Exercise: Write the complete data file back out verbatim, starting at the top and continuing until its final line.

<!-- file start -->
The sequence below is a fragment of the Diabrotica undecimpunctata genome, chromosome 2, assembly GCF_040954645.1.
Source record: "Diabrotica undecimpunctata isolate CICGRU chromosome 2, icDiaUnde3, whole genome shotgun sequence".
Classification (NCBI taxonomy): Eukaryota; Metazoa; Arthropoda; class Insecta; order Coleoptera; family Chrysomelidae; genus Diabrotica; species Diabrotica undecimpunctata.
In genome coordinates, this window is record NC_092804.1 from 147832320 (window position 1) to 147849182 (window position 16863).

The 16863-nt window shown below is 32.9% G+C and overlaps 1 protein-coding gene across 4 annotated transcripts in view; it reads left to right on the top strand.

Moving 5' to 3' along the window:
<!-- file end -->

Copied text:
The sequence below is a fragment of the Diabrotica undecimpunctata genome, chromosome 2, assembly GCF_040954645.1.
Source record: "Diabrotica undecimpunctata isolate CICGRU chromosome 2, icDiaUnde3, whole genome shotgun sequence".
Classification (NCBI taxonomy): Eukaryota; Metazoa; Arthropoda; class Insecta; order Coleoptera; family Chrysomelidae; genus Diabrotica; species Diabrotica undecimpunctata.
In genome coordinates, this window is record NC_092804.1 from 147832320 (window position 1) to 147849182 (window position 16863).

The 16863-nt window shown below is 32.9% G+C and overlaps 1 protein-coding gene across 4 annotated transcripts in view; it reads left to right on the top strand.

Moving 5' to 3' along the window: